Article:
MINUSTAH, which is known as one of the longest-running missions by the agency, ran from 2004 to 2017. It was originally launched in an effort to aid Haitian institutions with organized crime and political instability; however, its objective was later broadened after the 2010 earthquake and 2016’s Hurricane Matthew, which caused billions of dollars in damages and left hundreds dead.
Published in the Conversation, the findings revealed that out of 2,500 Haitians interviewed by a trained research team, 265 locals who live in communities surrounding the UN’s 10 bases in the Caribbean country had stories about children fathered by peacekeepers.
“The narratives reveal how girls as young as 11 were sexually abused and impregnated by peacekeepers and then, as one man put it, ‘left in misery’ to raise their children alone, often because the fathers are repatriated once the pregnancy becomes known,” reads the report.
“In many cases, the power differential between foreign peacekeepers and local populations allows foreigners, knowingly or unknowingly, to exploit local women and girls. The prevalence of transactional sex in our data underscores the significance of the structural imbalances – peacekeepers have access to some of the resources that are desired or needed by the local population, and so they are in a strong position to exchange those for sex.”
Researchers were made aware of several instances of UN peacekeepers, either uniformed or non-uniformed personnel, engaging in sexual exploitation in which either money was given to the women or services were carried out in exchange for food. Other cases included violent sexual encounters and consensual sexual relationships between local women and girls and peacekeepers.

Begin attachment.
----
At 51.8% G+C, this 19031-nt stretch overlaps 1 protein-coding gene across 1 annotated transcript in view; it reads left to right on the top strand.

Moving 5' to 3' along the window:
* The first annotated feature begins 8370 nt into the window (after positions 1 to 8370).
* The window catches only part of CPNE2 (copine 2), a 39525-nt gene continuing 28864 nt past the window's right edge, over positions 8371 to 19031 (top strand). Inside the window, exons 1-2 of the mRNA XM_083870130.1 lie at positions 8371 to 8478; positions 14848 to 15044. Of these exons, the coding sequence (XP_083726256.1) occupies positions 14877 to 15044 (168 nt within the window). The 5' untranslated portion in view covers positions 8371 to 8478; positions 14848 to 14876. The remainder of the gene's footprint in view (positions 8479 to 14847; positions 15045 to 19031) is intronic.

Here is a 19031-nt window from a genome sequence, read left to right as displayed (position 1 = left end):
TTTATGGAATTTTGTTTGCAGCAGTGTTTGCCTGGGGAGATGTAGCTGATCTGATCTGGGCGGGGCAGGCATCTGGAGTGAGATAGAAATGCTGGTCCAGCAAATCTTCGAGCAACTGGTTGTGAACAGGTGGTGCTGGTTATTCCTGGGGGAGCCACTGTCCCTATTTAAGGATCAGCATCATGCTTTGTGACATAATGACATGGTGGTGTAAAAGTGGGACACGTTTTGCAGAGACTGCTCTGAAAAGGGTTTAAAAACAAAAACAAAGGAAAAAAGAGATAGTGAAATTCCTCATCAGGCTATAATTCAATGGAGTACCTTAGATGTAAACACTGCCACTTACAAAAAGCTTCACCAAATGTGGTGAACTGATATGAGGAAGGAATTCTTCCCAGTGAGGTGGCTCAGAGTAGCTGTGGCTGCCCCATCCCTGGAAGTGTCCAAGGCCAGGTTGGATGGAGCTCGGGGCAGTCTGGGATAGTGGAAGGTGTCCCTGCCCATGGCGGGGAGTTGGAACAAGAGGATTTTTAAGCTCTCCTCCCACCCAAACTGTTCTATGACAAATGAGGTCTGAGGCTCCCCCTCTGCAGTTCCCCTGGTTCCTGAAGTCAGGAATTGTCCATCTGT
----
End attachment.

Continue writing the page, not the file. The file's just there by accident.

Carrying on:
“All day, I heard women who are complaining about the sexual violence that MINUSTAH did to them,” a male community member from Cité Soleil told researchers. “And they had given them AIDS through sexual violence. There are also some of them who are pregnant.”
In regard to cases of sexual violence, researchers stated in their report that such instances proved to be a “minority of reported sexual encounters,” and that the victims included not only women and girls, but also men and boys.
The case of a 14-year-old girl identified by the pseudonym Marie was highlighted in the study. Researchers discovered that she was impregnated by a Brazilian peacekeeper, and that soon after the individual was informed of the pregnancy, he returned to Brazil.
Left to deal with the pregnancy alone, the teenager was ultimately forced to leave her home and relocate to a relative’s house. “Her child is now four, and Marie has yet to receive any support from the Brazilian military, an NGO, the UN or the Haitian state. Marie provides what she can for her son but she cannot afford to send him to school,” the report states, noting that the teenager earns only 26 cents per hour.
In a “few extreme cases,” some of the new mothers wound up engaging in sexual relationships with other peacekeepers in an effort to provide for their children.
A spokesperson for UN Peacekeeping told the Times in a statement that while global missions “are making steady progress” to prevent abuses, “much remains to be done.”
“All categories of personnel are vetted against a prior history of misconduct while serving in the United Nations. Perpetrators are barred from future recruitment with us,” reads the statement. “We have removed or repatriated both individuals and units where we deemed it appropriate and will continue to do so."
Academics involved in the research put forth three key recommendations to halt the current environment. They include, but are not limited to: training for UN personnel that focuses on understanding the power differentials in fragile peacekeeping economies; ending the UN’s practice of repatriating personnel implicated in cases of sexual exploitation or abuse; and allowing the UN’s Victims’ Rights Advocate to effectively work on the victims’ behalf and address problems at a “structural level.”
The latest research comes nearly two years after it was revealed that Oxfam, a charitable organization founded in the UK, had worked to cover up the sexual exploitation of Haitians by the agency’s employees.